Pediatric Neurologist, Medical Director, Center for Autism and Related Disorders, SYNGAP1 Center of Excellence, Co-Director, Rhett Syndrome Clinic, Kennedy Krieger Institute; Assistant Professor, Division of Neurology and Developmental Medicine, Johns Hopkins School of Medicine

Constance Smith-Hicks, MD, PhD - Pediatric Neurology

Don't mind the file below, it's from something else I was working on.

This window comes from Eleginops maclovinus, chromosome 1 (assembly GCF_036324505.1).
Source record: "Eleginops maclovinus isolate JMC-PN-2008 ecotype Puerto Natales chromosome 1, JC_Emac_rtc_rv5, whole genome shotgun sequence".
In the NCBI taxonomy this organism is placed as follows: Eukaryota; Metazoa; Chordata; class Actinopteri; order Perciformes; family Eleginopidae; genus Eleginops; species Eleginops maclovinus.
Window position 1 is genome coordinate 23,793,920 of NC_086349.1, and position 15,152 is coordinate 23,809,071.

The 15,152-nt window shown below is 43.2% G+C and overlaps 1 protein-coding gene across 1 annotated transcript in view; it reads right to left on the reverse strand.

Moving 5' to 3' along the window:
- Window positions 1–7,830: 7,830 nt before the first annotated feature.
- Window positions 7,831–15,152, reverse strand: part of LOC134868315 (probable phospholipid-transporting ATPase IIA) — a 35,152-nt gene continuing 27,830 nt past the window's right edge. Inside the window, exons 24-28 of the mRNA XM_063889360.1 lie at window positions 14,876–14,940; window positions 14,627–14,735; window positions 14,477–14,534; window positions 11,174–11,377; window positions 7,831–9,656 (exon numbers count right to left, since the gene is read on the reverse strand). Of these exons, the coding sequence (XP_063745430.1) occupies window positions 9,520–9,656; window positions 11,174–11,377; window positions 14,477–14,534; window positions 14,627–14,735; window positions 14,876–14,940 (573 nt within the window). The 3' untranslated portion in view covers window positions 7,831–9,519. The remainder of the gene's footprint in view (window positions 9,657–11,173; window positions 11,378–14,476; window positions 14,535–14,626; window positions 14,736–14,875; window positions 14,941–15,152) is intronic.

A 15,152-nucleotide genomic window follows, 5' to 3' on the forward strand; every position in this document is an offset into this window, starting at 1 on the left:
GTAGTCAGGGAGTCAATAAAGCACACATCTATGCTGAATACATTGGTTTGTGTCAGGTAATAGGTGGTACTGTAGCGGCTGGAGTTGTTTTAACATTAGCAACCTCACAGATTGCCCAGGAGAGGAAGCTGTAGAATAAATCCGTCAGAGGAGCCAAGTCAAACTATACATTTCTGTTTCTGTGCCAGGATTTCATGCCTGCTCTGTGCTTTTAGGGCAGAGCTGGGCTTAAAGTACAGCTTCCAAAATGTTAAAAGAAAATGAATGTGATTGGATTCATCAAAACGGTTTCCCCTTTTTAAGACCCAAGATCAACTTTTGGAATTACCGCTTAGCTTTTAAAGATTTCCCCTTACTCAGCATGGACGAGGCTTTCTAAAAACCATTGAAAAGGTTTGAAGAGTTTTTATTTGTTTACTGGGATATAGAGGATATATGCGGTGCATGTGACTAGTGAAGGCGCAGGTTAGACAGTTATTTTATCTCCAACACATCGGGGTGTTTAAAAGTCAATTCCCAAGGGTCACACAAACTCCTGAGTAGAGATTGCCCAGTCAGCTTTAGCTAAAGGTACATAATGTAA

Dr. Smith-Hicks completed her bachelors of science degree in biochemistry from the City College of New York (CUNY), Dr. Smith-Hicks entered the Medical Scientist Training Program at Columbia University College of Physicians and Surgeons, where she obtained her M.D., Ph.D. in 2000. She trained in Pediatrics at the Albert Einstein College of Medicine and completed her Neurology and Pediatric Neurology training at the Johns Hopkins University School of Medicine in 2005. Dr. Smith-Hicks trained as a post-doctoral fellow in the Department of Neuroscience at Johns Hopkins University School of Medicine under the guidance of Dr. Paul Worley. Dr. Smith-Hicks is interested in understanding how neurons are selected to integrate into networks. Her laboratory uses molecular, cell imagining, biochemical and electrophysiological techniques, as well as strategies that rely on the cellular reporting of active neurons from awake, behaving animals. She is exploring the effect of imbalance of excitation and inhibition on the ability of neurons to integrate into stable networks, with current projects directed at understanding the mechanisms of Fragile X Syndrome and Down syndrome. Her studies specifically examine the effect of novel and current experimental therapies on network formation and stability in mice.She is the Director of Basic Science Research for Fragile X. She joined the faculty at Kennedy Krieger Institute in 2010. Dr. Smith-Hicks is currently the Medical Director for the Center for Autism and Related Disorders, Co-Director, Rett Syndrome clinic and Director for SYNGAP1 Center of Excellence Clinic at Kennedy Krieger Institute. Her research interest includes behavioral phenotyping and biomarker identification.where she now sees patients with Autism Spectrum Disorder, SYNGAP1 and Rett Syndrome, while conducting basic science research exploring disorders of learning and memory.